Or, more importantly, how do you know it’s a bad one?
I, like you, don’t read both texts side by side: comparing, contrasting, savoring the linguistic differences. After all, my written “literary” Arabic is about at the level of my six-year-old son’s, if that. I can read Russian well enough, but that doesn’t really help me here.
There are Arabic-English translators who I’ve learned to trust: Humphrey Davies, Fady Joudah, Sinaan Antoon, Hosam Abou-Ela. There are translators I’ve learned to mistrust, although I’m not bold or mean enough to list them.
I don’t feel that any of the translators on the second list are consciously (nefariously) cheating me of an authentic literary experience. Perhaps there are some who “correct” their authors, unconsciously perhaps, ever so slightly changing the text to fit their own vision. Perhaps there are those who don’t know both languages well enough; perhaps there are those who are lazy.
But what I fear most is those translators who don’t love words.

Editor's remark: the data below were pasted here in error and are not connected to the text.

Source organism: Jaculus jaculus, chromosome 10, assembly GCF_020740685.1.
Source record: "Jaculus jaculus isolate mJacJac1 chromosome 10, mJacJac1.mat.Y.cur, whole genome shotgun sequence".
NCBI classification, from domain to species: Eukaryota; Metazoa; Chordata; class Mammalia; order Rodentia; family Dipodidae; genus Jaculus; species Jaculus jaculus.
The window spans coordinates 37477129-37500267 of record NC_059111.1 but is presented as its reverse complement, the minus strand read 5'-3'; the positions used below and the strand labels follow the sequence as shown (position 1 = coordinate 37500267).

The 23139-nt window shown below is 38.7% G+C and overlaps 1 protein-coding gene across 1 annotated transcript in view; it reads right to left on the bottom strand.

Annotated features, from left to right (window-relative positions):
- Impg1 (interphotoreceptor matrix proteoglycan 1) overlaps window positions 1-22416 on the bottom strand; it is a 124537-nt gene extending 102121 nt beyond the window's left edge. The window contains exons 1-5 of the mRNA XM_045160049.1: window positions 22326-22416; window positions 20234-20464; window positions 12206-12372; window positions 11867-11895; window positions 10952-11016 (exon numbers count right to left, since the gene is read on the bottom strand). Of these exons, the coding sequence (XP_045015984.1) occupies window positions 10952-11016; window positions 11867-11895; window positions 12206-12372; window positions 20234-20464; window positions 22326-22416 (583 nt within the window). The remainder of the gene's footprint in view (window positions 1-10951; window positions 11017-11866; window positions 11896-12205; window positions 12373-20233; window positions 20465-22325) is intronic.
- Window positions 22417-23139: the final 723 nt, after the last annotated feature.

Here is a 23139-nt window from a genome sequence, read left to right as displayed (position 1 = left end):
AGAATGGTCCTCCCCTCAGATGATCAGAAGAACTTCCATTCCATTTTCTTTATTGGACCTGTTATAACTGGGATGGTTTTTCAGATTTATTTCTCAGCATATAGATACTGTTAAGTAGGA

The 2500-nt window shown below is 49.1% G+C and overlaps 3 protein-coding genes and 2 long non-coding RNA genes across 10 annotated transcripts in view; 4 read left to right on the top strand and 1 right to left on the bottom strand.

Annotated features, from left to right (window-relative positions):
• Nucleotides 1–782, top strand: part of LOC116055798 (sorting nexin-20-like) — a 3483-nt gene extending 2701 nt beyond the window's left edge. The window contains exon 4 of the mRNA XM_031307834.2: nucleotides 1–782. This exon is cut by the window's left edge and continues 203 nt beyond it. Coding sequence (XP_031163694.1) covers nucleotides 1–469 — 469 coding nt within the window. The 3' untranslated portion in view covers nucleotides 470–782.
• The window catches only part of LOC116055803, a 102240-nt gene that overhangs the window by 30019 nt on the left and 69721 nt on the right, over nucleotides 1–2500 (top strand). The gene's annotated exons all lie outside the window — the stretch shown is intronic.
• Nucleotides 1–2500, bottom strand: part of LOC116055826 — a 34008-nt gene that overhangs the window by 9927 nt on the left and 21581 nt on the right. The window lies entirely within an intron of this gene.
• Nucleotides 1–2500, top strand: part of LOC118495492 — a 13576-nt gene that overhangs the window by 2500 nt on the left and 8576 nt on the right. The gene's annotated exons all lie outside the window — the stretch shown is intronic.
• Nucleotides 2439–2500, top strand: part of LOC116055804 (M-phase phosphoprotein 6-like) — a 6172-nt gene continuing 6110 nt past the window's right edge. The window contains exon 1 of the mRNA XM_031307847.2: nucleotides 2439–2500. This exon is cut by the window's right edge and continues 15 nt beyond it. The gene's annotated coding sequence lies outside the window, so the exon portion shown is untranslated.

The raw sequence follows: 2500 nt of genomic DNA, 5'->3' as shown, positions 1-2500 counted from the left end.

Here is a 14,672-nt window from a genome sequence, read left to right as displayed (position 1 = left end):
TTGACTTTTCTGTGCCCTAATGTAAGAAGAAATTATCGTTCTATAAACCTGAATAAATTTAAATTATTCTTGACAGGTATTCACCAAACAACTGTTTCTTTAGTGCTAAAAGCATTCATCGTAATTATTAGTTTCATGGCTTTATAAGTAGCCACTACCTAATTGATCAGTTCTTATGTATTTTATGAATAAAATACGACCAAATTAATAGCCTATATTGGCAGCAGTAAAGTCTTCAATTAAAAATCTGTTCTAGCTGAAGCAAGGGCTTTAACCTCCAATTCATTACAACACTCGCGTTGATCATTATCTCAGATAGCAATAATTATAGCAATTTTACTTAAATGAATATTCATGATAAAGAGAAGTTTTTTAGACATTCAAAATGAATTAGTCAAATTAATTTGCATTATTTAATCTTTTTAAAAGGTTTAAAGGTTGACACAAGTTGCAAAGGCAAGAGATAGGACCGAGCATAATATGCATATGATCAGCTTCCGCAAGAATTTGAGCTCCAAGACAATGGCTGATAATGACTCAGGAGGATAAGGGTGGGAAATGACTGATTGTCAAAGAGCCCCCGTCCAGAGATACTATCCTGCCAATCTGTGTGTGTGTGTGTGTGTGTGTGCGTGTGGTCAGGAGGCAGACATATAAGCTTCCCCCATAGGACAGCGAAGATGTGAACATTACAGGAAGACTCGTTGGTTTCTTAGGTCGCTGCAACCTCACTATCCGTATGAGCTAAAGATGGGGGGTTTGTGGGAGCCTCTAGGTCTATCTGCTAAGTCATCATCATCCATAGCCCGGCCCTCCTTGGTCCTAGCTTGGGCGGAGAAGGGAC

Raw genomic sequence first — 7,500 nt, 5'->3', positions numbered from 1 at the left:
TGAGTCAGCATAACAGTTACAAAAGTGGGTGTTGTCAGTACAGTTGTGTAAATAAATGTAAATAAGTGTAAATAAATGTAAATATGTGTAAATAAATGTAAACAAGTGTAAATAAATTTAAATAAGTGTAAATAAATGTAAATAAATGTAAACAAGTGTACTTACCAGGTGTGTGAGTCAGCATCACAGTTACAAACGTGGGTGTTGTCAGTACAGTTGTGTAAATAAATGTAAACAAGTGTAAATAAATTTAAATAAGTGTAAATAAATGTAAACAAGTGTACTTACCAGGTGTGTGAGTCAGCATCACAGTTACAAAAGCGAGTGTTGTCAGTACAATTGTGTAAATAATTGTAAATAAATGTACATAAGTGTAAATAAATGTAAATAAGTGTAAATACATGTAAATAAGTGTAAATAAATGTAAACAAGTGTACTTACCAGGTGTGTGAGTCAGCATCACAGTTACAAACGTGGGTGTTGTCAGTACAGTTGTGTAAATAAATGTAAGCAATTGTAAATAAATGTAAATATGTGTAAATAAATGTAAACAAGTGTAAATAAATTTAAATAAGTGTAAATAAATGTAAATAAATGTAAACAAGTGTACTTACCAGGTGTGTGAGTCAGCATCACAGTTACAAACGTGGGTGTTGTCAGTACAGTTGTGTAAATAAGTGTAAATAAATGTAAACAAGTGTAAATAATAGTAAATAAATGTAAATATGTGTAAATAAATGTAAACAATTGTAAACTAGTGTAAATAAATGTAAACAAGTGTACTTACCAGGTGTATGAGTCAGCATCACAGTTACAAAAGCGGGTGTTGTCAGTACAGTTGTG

Humphrey Davies speaks of loving Marcel Proust’s Remembrance of Things Past. If I were to have one litmus test for translators, it would be that: Tell me about a book that you love, passionately, unmoderatedly (and, really, so much the better if it’s Remembrance of Things Past). If the translator looked at me as though I were slightly cracked—as most people do, when I ask that question—then he’d immediately fall to the second list.
Of course, as you read a translation, how do you know when ugly language is the translator’s fault? Perhaps the original Arabic was full of all this clunky phrasing, this misuse of commas, these flat word choices; perhaps the translator is only representing the author’s true flaws?
At times it seems clear-cut. When you’ve read “beat around the bush” or “raining like cats and dogs” one to many times, it’s time to become convinced that your friendly translator isn’t the lover of words you always wanted. But what then?
Especially if you read Arabic at the Grade 1 level.